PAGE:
With the metal collecting bell alone emerging from the tank, the fermentation gases are not present in a substantial quantity, in the undispersed state in the residual water, except in the bell and the evacuation tubing. Thus, the risk of leakages of combustible gas is virtually eliminated. The cover, being supported between the bell and the anchoring points, is not susceptible to any great movements; moreover, the movements of the cover are suppressed by the presence of water on both its surfaces. The risk of cracking is therefore greatly reduced.

Preferably, the bell comprises a collecting chamber which is open at the bottom and laterally bounded by inner and outer edges, the latter forming a connection with the central opening of the cover, whilst the inner edge surrounds the agitator axis, defining a sealed cavity with a lower flange. Thus, gas leaks along the agitator axis are reduced.

Preferably, the outer edge of the bell is surrounded by an annular spout open at the top, with a horizontal peripheral rim forming an overflow lip and a channel for the evacuation of purified residual water. As the level of residual water in the tank is determined by the overflow lip over which the purified residual water being evacuated through the channel flows, the depth of immersion of the edges of the bell is maintained constant.

According to a preferred arrangement, the periphery of the cover is braced by rods passing through lap-joints and fixed by tensioning means to the anchoring points, the latter being fixed in a frame formed by beams extending horizontally substantially halfway up the tank. This ensures satisfactory rigidity of the cover's edges without subjecting the cover to excessive local stresses. The beam-type frame ensures good performance of the anchoring points, thanks to its weight and structure, without the need to bury these anchoring points in the underlying ground, piercing the fluidtight skin.

BRIEF DESCRIPTION OF THE DRAWINGS

FIG. 1 shows a general sectional view of a fermenter-decanter according to the invention;

FIG. 2 shows a collecting bell in more detail;

FIG. 3 is a schematic perspective view of a collecting cover;

FIG. 4 is a detailed view of the arrangement for peripherally anchoring the cover.

DETAILED DESCRIPTION OF THE INVENTION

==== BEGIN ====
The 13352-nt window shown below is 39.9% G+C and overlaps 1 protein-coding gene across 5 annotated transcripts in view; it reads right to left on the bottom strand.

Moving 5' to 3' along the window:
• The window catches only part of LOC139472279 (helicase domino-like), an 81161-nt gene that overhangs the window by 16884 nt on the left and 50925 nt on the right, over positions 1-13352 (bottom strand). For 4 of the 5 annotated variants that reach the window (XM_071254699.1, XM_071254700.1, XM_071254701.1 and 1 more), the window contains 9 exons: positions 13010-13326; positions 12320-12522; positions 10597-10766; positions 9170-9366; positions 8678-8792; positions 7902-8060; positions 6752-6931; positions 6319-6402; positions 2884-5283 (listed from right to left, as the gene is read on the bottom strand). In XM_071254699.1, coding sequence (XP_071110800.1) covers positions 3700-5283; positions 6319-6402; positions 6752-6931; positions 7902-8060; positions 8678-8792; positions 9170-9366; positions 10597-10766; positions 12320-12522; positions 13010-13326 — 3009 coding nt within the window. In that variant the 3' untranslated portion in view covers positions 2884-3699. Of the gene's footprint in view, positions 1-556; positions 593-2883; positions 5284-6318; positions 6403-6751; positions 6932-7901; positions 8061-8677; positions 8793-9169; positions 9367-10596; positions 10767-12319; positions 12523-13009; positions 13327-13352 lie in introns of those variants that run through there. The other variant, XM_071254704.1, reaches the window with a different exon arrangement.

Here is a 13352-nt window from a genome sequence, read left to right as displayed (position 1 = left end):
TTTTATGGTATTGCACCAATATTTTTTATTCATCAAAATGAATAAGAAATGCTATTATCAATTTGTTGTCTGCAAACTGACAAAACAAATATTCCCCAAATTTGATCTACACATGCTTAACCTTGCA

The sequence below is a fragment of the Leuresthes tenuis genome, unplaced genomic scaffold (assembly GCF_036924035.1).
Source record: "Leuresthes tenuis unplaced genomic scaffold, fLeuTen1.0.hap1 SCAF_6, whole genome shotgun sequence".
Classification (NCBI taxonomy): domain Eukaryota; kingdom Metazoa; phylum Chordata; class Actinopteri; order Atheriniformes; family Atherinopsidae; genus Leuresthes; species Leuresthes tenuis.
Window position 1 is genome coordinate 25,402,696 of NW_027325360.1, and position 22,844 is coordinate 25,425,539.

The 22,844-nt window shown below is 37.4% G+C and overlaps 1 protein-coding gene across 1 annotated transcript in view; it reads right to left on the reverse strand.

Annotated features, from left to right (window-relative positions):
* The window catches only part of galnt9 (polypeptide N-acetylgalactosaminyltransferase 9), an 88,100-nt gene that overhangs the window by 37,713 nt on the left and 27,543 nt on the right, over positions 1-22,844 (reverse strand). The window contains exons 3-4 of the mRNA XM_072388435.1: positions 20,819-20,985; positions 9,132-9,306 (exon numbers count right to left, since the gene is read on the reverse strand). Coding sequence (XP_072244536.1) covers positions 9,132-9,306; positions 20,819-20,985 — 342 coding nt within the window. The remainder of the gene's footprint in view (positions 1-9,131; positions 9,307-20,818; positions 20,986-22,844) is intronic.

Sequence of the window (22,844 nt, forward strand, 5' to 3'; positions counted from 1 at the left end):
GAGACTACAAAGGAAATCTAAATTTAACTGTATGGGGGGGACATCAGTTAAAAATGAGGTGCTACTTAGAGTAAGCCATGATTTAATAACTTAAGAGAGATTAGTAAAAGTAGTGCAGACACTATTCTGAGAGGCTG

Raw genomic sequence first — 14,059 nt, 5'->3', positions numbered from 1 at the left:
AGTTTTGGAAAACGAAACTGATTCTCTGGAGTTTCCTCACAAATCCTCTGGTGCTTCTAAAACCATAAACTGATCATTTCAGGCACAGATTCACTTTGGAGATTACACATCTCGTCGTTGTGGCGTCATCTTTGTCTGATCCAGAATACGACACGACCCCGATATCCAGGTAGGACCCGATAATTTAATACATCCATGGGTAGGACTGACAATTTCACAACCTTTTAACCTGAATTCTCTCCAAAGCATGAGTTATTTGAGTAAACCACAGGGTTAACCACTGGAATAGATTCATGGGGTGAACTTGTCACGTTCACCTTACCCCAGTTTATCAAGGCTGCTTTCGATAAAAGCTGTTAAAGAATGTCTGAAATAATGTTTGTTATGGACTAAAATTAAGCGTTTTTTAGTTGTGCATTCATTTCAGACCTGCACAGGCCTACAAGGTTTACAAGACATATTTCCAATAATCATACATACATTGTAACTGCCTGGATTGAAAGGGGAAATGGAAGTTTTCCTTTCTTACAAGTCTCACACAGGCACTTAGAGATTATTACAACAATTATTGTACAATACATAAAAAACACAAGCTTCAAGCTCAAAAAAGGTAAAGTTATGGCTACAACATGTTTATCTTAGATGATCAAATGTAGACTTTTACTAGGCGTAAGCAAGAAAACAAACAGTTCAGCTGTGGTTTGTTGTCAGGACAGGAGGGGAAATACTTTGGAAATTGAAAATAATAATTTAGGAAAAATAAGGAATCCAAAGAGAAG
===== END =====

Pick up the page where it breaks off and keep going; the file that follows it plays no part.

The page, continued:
According to the preferred embodiment of the invention shown in FIG. 1, a fermenter-decanter comprises, excavated in the ground, a tank 1 in the general form of a straight truncated pyramid with a square base, with edges opening outwardly in the upward direction and inclined at about 45.degree.. A fluidtight skin 2, formed in known manner by assembling plastics sheets, is fixed at its periphery by being buried in trenches 3, 3' and is weighted with blocks of masonry. Halfway up the inclined edges are provided horizontal set-offs 4, 4' to which the fluidtight skin is adapted in form. On these set-offs 4, 4' are placed concrete beams 4a, 4'a which form a frame in which are fixed piles or anchoring points 11, 11' for a submerged flexible cover 10 in the form of a pyramid with a square base. At the top of the cover 10, this cover is connected to a collecting bell 12 which partially emerges from the water and which has in its centre a motor 13 for a rotary agitator with a vertical shaft 14 ending near the bottom of the tank with a helical impeller 15. The bell 12 is held to the bottom of the tank by a tripod support 17 and is connected to the periphery of the tank by a platform 20 which forms a support for a tube 21 for the evacuation of fermentation gases which comes out of the annular chamber 18, opening towards the bottom of the bell 12 and for a channel 22 for evacuating the purified waste water, said channel starting from the peripheral spout 16. The waste water to be purified, or affluent, is introduced into the tank 1 through piping 23 the end 23a of which opens out near the bottom of the tank, in the vicinity of the impeller 15; this is after it has passed through a heater 24 intended to bring the temperature of the affluent to about 35.degree., as this temperature promotes the activity of mesophilic anaerobic micro-organisms.